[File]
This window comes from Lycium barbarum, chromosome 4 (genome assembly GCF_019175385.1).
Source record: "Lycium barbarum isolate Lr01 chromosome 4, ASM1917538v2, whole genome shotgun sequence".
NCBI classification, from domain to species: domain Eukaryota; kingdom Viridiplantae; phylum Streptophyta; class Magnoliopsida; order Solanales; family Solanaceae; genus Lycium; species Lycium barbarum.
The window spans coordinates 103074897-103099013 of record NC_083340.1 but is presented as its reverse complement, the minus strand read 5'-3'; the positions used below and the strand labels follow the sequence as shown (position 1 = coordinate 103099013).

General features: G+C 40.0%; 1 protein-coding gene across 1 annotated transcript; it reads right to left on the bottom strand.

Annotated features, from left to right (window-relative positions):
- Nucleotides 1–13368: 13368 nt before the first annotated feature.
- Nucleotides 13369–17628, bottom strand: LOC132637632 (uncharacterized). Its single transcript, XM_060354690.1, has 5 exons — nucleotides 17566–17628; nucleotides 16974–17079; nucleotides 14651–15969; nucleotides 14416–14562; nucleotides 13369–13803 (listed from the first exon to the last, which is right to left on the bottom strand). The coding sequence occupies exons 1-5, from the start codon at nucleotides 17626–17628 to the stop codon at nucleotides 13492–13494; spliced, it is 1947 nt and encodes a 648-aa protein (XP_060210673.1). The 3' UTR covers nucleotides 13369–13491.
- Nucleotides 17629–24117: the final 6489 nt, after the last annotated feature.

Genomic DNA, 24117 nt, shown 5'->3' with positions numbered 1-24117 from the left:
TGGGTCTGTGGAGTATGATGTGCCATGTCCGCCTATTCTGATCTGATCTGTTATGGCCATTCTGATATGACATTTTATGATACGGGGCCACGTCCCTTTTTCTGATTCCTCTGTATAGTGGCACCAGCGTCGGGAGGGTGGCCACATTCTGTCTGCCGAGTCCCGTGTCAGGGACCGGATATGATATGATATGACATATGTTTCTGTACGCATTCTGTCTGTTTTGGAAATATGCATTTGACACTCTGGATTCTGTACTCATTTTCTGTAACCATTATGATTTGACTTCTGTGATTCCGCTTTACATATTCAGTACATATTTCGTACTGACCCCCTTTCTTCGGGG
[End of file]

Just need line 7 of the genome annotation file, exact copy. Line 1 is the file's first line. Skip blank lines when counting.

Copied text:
- Nucleotides 1–13368: 13368 nt before the first annotated feature.